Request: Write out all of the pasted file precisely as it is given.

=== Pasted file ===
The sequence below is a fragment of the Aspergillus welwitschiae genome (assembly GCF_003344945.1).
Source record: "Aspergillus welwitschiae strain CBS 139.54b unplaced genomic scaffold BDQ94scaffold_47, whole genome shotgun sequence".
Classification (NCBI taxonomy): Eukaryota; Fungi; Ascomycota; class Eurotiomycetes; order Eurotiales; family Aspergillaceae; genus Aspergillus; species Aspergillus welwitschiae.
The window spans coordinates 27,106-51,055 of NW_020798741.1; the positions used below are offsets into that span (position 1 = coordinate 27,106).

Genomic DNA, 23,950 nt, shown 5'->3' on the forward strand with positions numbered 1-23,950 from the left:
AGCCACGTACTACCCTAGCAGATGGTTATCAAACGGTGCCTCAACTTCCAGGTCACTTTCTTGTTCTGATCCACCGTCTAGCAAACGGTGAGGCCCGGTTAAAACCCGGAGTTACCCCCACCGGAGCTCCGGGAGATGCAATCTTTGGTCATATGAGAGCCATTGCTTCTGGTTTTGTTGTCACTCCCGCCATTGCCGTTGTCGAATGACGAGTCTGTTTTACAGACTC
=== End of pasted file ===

The sequence below is a fragment of the Aspergillus welwitschiae genome (assembly GCF_003344945.1).
Source record: "Aspergillus welwitschiae strain CBS 139.54b unplaced genomic scaffold BDQ94scaffold_47, whole genome shotgun sequence".
Classification (NCBI taxonomy): Eukaryota; Fungi; Ascomycota; class Eurotiomycetes; order Eurotiales; family Aspergillaceae; genus Aspergillus; species Aspergillus welwitschiae.
The window spans coordinates 27,106-51,055 of NW_020798741.1; the positions used below are offsets into that span (position 1 = coordinate 27,106).

Genomic DNA, 23,950 nt, shown 5'->3' on the forward strand with positions numbered 1-23,950 from the left:
AGCCACGTACTACCCTAGCAGATGGTTATCAAACGGTGCCTCAACTTCCAGGTCACTTTCTTGTTCTGATCCACCGTCTAGCAAACGGTGAGGCCCGGTTAAAACCCGGAGTTACCCCCACCGGAGCTCCGGGAGATGCAATCTTTGGTCATATGAGAGCCATTGCTTCTGGTTTTGTTGTCACTCCCGCCATTGCCGTTGTCGAATGACGAGTCTGTTTTACAGACTC